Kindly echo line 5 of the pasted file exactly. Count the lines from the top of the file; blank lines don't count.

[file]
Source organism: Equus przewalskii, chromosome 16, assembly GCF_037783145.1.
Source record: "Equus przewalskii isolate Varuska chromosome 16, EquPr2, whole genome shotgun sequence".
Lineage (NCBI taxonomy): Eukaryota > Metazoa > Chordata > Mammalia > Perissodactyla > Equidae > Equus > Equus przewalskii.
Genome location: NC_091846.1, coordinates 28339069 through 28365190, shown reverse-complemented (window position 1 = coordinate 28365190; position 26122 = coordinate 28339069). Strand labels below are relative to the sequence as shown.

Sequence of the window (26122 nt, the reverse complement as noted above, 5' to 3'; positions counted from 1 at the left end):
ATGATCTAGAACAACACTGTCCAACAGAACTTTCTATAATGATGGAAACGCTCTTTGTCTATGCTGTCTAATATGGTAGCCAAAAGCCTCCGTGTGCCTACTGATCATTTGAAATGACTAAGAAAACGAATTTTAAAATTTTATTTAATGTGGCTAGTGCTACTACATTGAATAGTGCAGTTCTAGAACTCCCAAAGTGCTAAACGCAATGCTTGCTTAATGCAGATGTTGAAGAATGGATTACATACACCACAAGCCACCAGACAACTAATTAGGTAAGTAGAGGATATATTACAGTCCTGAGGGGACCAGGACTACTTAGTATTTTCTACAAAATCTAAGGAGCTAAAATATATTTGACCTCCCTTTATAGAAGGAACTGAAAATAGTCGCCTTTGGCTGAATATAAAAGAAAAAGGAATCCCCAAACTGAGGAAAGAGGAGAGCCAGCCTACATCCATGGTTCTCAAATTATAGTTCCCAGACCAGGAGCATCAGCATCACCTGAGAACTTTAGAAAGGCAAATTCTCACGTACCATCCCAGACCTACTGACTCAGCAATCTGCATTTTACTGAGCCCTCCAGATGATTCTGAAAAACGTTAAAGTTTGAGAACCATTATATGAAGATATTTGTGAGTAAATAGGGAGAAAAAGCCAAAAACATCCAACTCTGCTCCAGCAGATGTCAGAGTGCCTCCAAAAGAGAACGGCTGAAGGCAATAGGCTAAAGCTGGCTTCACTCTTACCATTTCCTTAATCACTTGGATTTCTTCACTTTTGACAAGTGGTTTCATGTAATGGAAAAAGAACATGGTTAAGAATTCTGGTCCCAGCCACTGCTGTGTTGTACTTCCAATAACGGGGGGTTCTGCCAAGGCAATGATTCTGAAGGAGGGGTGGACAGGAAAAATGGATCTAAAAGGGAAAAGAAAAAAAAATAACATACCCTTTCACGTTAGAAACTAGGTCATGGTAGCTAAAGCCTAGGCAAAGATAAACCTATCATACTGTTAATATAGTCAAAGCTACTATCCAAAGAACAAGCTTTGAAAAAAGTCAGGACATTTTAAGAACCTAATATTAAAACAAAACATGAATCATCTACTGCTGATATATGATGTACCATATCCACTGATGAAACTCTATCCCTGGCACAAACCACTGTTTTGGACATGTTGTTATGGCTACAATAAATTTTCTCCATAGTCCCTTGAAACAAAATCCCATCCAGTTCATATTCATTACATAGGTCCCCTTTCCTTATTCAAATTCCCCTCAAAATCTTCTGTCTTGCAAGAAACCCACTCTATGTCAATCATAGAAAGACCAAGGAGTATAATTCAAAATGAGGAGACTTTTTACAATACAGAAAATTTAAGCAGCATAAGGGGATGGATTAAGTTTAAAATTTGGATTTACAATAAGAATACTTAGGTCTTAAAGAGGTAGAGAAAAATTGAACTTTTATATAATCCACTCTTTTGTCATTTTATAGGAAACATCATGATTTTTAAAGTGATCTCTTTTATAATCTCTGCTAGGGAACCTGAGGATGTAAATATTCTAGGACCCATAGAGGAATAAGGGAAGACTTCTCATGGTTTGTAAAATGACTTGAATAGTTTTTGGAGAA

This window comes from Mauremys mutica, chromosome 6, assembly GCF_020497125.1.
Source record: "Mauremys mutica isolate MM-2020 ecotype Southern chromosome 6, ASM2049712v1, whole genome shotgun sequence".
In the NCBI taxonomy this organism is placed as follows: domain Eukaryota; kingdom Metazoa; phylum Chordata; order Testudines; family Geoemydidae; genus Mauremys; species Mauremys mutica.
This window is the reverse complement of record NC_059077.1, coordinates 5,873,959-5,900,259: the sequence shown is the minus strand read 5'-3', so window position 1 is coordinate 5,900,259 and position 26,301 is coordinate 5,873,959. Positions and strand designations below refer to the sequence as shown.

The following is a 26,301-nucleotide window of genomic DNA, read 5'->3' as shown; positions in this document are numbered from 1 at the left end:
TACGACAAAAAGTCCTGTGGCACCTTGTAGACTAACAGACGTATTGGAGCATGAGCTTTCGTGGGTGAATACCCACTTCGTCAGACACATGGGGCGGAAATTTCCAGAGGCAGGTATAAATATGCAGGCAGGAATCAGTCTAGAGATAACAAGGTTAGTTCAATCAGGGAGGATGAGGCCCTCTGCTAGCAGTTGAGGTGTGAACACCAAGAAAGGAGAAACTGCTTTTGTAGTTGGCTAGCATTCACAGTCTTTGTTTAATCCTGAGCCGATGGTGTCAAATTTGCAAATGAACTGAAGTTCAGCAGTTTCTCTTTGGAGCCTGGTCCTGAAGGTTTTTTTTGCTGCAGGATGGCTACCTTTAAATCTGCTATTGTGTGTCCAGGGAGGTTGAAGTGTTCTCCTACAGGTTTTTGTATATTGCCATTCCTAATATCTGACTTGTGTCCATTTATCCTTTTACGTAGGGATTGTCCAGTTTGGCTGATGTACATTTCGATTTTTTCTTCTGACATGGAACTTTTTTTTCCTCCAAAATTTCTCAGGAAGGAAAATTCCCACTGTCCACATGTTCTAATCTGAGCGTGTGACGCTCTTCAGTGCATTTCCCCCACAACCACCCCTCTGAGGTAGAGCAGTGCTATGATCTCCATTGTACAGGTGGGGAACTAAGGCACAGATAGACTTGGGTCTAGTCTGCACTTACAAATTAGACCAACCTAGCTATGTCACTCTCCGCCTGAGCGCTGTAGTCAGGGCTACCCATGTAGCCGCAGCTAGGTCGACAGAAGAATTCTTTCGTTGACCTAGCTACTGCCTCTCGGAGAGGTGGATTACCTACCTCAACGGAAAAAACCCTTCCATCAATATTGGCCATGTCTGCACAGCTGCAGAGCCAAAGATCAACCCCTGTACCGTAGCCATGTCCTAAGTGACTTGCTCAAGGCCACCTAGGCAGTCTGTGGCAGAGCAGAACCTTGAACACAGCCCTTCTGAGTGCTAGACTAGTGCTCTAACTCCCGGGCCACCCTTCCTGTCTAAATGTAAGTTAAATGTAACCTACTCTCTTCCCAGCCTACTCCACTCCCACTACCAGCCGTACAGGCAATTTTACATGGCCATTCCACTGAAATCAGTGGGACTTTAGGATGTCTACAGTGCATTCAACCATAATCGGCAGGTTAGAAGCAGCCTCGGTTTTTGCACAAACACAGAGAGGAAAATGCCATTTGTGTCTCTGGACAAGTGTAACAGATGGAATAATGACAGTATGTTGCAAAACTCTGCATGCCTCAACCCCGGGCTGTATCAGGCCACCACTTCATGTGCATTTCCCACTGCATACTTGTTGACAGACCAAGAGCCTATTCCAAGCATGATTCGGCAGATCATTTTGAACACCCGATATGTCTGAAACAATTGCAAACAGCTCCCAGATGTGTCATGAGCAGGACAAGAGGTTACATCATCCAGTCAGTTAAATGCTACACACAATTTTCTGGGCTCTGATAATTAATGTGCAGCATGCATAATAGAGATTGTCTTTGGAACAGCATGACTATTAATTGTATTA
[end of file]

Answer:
Sequence of the window (26122 nt, the reverse complement as noted above, 5' to 3'; positions counted from 1 at the left end):